Foolproof Tips to keep your digital identity secure
In this digital age, almost everything is connected to the internet that is why you have to be extra careful because it’s literally the land where no rules apply. Protect yourself smartly or fall prey to cyber criminals.
Here are some tips to keep you safe!
If Seems Fishy, Don’t Fish.
Inherently, people have more confidence in social media – only in recent years have threats been published. Do not consider friends or link invites, even though you have people in common. A fake account might give you a request for a friend to create a profile and dupe another into claiming they are a legitimate account. They may also give you a request for a different attack, for example by clicking on a phishing connection. The best choice is for those you don’t know not to approve link requests.
Evaluate Everything on the Internet Carefully
In addition to not accepting requests from accounts you don’t know, take the time to go through your current followers across all accounts. Double check current connections and friends and recent requests – you may have unknowingly accepted a request from someone who looked familiar but is unknown upon further inspection. An individual’s profile may look legitimate (i.e., you have multiple connections in common and the person claims to work for a company you know). Hackers use this tactic to masquerade as someone you should trust. The more mutual connections you have, the more difficult it is to detect whether the account is fake. Dig deeper before you click accept or even respond to a message to ensure it’s not fake.
Don’t Trust Anyone Easily
It is good to get assistance with any computer issues you might have from technological help. However, don’t be misled by suspected tech support agents who call or email you otherwise. Yes, it will complain that your machine has viruses sent out and that it needs to be cleansed or that you are in trouble. They will make some crazy story, but they will eventually start demanding passwords or remote access to your machine. Hang up. Hang up. Hang up.
A powerful antivirus or even a full protection suite is needed for every PC and laptop. Some security suites provide laptop anti-book protection; even stand-alone tools can lock a missing or stolen laptop and even help to retrieve the laptop. Mobile device protection products tend to combine antivirus and anti-submission. But any computer may get lost or stolen, therefore install protection. Android devices are especially vulnerable.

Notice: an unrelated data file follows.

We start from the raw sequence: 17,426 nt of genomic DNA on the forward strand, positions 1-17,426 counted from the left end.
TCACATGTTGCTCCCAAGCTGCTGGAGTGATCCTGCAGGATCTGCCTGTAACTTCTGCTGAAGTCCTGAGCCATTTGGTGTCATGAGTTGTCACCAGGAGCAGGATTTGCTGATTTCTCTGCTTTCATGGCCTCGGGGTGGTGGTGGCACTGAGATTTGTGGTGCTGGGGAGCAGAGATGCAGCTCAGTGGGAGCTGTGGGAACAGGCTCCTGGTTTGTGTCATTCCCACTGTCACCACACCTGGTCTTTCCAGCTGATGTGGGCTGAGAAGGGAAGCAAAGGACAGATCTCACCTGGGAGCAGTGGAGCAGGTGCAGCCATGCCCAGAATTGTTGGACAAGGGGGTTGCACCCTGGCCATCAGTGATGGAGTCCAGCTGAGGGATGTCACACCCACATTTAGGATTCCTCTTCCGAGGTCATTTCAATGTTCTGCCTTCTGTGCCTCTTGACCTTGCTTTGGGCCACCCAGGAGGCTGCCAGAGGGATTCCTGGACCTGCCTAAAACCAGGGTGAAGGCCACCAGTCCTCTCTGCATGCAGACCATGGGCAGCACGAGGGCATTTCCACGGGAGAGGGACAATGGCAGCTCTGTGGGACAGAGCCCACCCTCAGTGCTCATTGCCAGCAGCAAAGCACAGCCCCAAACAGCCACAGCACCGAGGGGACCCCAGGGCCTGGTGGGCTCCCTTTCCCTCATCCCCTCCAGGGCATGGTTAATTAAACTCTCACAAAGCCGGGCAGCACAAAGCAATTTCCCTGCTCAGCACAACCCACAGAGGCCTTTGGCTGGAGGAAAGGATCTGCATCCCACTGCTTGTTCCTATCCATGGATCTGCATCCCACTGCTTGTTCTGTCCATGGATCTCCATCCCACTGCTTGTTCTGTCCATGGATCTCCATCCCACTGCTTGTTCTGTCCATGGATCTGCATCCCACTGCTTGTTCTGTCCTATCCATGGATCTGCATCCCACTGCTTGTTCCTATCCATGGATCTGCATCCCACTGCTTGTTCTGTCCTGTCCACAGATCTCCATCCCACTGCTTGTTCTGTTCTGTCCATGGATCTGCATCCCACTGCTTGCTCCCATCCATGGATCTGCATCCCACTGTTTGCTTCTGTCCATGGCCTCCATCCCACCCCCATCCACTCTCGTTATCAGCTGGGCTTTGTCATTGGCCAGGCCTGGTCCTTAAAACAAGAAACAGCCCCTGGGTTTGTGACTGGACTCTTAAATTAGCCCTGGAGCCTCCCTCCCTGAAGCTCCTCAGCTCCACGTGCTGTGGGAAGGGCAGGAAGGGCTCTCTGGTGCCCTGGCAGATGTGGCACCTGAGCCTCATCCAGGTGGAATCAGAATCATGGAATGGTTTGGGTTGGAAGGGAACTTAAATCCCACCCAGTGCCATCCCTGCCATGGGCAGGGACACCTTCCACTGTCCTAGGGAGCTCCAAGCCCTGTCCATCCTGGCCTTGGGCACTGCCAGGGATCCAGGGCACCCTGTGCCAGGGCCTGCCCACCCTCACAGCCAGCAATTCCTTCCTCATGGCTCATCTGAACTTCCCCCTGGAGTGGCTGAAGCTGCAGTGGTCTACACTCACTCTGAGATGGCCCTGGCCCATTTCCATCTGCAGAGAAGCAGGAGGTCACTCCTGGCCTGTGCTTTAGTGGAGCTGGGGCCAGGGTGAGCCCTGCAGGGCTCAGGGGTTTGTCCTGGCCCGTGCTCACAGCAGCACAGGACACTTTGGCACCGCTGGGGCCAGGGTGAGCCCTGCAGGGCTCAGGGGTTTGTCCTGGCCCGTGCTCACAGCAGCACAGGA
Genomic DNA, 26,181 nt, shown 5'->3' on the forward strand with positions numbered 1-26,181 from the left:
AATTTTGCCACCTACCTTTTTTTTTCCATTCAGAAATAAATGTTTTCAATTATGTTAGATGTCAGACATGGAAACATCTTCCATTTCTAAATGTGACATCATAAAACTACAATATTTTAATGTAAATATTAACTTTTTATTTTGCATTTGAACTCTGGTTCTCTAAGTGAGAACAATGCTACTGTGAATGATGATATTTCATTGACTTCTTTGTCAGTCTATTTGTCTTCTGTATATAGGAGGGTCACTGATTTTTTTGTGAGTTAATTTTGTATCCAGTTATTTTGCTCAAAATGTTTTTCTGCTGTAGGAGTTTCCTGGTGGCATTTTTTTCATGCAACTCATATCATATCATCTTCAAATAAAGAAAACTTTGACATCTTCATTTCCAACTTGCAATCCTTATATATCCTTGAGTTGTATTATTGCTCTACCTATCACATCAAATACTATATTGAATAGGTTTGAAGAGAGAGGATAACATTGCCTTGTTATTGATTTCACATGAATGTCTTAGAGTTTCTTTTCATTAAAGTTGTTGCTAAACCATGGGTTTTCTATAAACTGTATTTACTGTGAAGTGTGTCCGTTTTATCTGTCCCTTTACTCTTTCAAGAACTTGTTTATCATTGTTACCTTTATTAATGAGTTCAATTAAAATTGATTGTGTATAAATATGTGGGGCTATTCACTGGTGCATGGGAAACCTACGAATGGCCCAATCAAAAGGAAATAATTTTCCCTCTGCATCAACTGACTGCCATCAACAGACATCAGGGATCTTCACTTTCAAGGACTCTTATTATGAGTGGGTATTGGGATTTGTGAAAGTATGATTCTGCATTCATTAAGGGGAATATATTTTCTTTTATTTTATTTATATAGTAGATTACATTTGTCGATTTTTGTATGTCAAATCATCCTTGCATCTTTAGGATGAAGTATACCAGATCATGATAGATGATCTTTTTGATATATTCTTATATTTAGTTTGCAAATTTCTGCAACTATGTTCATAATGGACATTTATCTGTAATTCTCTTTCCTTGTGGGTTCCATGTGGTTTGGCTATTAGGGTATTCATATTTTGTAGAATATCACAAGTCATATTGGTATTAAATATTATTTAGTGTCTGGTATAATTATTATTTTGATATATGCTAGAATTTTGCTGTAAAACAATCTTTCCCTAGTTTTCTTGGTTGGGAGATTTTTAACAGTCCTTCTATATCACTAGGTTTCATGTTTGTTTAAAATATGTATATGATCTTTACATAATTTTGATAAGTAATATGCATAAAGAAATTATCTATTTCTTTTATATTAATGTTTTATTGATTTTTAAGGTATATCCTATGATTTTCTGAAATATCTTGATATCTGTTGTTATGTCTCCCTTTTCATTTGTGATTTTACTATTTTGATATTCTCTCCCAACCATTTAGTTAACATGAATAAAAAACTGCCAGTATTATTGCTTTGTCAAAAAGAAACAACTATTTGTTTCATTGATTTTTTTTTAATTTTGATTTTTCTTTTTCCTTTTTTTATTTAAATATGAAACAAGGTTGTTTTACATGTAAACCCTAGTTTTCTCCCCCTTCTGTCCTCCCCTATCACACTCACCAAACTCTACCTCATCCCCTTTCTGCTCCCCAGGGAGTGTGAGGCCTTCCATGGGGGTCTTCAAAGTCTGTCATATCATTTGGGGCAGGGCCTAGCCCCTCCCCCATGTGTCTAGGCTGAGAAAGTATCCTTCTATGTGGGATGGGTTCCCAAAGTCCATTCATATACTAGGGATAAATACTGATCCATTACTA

Don’t stop; also download a private virtual network, or VPN. The VPN protects data during travel on the internet, while your local protection program protects your data on your own computers. The use of a VPN also allows for the hiding of your personal IP address so that websites are not able to locate your location. This lets you access region restricted networks and programs such as UK TV if you’re abroad.
Phishing Is No Fun
Having a Trojan robber on millions of machines is difficult. It’s difficult. To manipulate victims simply into giving their credentials is much simpler. In order to enter his username and password, phishing Websites imitate banking and other sensitive websites. You can also redirect to the current location. Do not give away your identity. Do not click on any links if you receive an email from your bank. Log on to the website of the bank, instead. Check for a stable HTTPS URL and lock Icon, and make sure you have the right URL in the address bar. If a website flags as fraudulent with your antivirus or browser, stay away!
Don’t Broadcast Your Life on Social Media
The more information you share about yourself (e.g. home address, travel plans, birthdays), the more the bad guy will learn about you and target you in the most efficient manner either directly by hacking or indirectly by using social engineering. The types of information hackers may use to formulate answers to the security questions in the two-factor authentication or password resets, for example, birth days and animal names, likely posted on Instagram. Indirectly, bad cyber criminals can use your details to construct a customized, generically more efficient attack. North Korean hackers were for example recruiting on LinkedIn last year with a pledge to promote and increase salaries to mid-level workers in a Latin American bank. The employee was demanded to download and install and execute an allegedly recruitment-related file. The file included malware that has helped North Koreans penetrate the network that connects all ATMs in the world.